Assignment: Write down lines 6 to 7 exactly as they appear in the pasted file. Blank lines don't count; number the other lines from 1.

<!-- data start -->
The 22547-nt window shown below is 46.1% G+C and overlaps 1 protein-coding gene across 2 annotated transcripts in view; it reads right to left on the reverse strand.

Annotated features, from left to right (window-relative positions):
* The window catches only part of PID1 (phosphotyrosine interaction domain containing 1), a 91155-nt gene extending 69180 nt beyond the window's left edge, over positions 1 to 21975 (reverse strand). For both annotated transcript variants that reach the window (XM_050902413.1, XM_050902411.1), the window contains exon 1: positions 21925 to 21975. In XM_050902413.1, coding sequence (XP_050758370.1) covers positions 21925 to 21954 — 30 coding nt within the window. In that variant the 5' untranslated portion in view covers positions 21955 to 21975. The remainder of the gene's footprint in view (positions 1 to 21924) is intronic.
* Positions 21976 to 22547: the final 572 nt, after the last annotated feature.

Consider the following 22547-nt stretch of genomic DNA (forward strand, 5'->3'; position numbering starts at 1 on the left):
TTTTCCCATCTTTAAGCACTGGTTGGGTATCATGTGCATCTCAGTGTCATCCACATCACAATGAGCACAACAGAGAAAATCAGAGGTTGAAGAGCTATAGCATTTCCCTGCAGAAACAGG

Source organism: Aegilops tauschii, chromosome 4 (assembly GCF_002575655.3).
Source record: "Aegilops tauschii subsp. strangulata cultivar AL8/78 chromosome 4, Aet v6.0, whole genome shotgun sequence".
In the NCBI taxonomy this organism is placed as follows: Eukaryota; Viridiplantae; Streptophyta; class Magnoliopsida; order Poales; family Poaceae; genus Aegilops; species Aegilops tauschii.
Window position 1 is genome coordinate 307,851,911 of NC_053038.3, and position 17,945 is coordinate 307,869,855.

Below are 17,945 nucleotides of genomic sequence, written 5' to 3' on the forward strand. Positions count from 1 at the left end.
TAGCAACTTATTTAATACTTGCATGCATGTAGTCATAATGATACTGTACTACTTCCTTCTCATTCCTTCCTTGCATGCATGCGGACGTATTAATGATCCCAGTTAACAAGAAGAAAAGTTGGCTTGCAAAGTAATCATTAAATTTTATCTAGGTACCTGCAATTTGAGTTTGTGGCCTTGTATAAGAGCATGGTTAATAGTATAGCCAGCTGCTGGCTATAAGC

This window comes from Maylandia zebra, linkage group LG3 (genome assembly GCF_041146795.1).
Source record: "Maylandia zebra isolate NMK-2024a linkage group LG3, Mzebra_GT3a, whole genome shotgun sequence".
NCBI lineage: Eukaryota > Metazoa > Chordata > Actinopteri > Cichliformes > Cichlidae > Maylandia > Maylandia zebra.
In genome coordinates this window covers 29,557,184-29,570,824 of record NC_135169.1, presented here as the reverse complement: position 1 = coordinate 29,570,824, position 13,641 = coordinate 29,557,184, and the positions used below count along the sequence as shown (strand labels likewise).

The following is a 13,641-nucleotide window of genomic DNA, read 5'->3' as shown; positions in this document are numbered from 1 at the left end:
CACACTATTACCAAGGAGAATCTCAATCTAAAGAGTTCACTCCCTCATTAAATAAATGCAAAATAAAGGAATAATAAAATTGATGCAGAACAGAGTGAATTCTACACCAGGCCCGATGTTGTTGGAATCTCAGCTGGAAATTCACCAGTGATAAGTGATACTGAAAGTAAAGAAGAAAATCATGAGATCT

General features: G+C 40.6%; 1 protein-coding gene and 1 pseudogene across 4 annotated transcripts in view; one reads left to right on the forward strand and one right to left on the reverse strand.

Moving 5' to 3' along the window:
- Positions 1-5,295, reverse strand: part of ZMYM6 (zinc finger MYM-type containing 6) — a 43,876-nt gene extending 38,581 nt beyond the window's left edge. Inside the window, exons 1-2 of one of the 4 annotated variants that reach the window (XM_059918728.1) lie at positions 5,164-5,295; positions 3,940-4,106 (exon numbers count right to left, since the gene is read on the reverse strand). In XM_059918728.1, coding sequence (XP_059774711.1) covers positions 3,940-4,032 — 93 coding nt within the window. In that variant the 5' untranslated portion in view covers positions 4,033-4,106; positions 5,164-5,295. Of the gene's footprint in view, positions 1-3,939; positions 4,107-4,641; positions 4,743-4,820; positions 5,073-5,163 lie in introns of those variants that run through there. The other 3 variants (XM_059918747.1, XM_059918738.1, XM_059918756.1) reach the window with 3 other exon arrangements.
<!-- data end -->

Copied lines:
TTTTCCCATCTTTAAGCACTGGTTGGGTATCATGTGCATCTCAGTGTCATCCACATCACAATGAGCACAACAGAGAAAATCAGAGGTTGAAGAGCTATAGCATTTCCCTGCAGAAACAGG

Source organism: Aegilops tauschii, chromosome 4 (assembly GCF_002575655.3).